Children Learn What They Live #16

~ by Dorothy Law Nolte ~


Our children's sense of fairness begins with small things. If we are respectful in handling their concerns about being treated fairly, they will have the foundation they need to extend the same kind of respect to others.

In order for our children to learn that they can speak up in the face of what they consider to be injustice in the world, they need to practice expressing their feelings with us.

We need to take our children's feelings seriously and respect their right to express themselves openly so they don't fall into a pattern of resentful acquiescence that could be damaging to our relationships.

Be clear in your communications. And when your child has disobeyed you, consider the possibility that there has been a misunderstanding or misinterpretation of your directions. Check in with her point of view first.

Many kids don't tell their parents everything about their experiences outside the home. We can only hope that what they learn in the family will guide their actions out in the world.

It's inevitable that our children will witness and experience injustice in their lives. If they have had some practice and success in standing up for what's right in their own home, they will be more able to advocate for injustice in the world.

It's almost impossible to be fair all the time in a large family. And since fairness is subjective, everyone may not always agree. Do your best, knowing that things won't always be perfect.

We all know it's not easy to be fair, and each person has a different idea of what is fair in any situation. Take the time to talk things through as a family so each child can understand the other points of view.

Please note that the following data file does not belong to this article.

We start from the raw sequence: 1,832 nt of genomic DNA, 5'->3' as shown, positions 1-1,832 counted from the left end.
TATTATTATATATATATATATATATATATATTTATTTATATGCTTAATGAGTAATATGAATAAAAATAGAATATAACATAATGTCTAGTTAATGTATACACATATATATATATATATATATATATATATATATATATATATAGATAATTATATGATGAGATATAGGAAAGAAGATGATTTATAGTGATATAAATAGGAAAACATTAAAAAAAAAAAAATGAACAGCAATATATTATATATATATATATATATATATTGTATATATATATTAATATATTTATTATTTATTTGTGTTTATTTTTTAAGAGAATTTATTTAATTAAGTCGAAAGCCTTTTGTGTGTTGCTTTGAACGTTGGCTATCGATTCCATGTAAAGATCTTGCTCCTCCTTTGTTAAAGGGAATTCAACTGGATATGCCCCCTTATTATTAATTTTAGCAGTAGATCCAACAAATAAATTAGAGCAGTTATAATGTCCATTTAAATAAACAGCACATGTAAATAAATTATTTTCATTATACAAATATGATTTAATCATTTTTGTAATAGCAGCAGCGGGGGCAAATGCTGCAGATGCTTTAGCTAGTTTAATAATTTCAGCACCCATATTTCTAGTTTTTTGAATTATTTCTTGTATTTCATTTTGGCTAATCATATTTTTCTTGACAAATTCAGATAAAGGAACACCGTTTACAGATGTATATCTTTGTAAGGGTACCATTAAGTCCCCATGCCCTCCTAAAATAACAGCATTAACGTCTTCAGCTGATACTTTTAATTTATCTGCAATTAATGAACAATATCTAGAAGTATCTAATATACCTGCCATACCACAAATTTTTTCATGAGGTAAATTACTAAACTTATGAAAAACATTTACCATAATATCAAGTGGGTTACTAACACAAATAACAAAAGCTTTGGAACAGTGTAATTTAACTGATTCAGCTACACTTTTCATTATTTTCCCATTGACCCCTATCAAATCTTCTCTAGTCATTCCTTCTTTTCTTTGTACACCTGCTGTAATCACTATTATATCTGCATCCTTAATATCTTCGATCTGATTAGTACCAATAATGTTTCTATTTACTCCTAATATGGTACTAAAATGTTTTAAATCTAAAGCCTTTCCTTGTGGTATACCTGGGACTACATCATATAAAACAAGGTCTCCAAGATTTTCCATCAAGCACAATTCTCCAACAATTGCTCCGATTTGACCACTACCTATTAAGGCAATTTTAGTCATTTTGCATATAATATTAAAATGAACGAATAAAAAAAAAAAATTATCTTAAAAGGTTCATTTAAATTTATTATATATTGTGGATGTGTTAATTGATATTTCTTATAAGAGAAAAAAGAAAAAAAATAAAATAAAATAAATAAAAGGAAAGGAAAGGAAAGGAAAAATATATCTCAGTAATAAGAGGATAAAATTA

If we listen to and respect our children's protests about what they see as unfair in the family, they will learn that they can help change things for the better.

Fairness in everyday happenings in the household lays a solid foundation for the larger concept of justice in the world.

Expecting perfection or holding unreasonably high standards for our children is just plain unfair. We may need to work at accepting our children's limits, but that's our problem, not theirs.

Children take the unfairness in the world to heart, especially when they see or hear about other children who may be suffering. Help your children find ways that they can take action that will make a difference, and teach them that together we can work toward justice for all.

We can't expect our kids to understand the whole concept of justice until at least adolescence. Our own examples of being fair and just will help build their understanding.

The news headlines are filled with examples of injustice. Take the opportunity to discuss current events with your children to help them begin to understand how the world works, as well as how they can help make it better.

Be sure to respect and take seriously your children's sense of fairness. They have an innocence and idealism that we don't want to lose.

Your children will experience plenty of examples of unfairness in school, in sports, on the playground, and in the community. These experiences will help them learn that sometimes life isn't fair. They need our help in understanding this fact of life and learning how to deal with it.

Look for opportunities to acknowledge your child's sense of fairness and concerns about justice. These are the foundations for his developing sense of ethics.

When you see an example of someone exercising fairness, point it our to your child. Even if it's just kids taking turns, it's still an example of respecting the right of other people.

Find ways to spend special time alone with each of your children. It's a great way of letting them know you value each of them, each in his or her own way.

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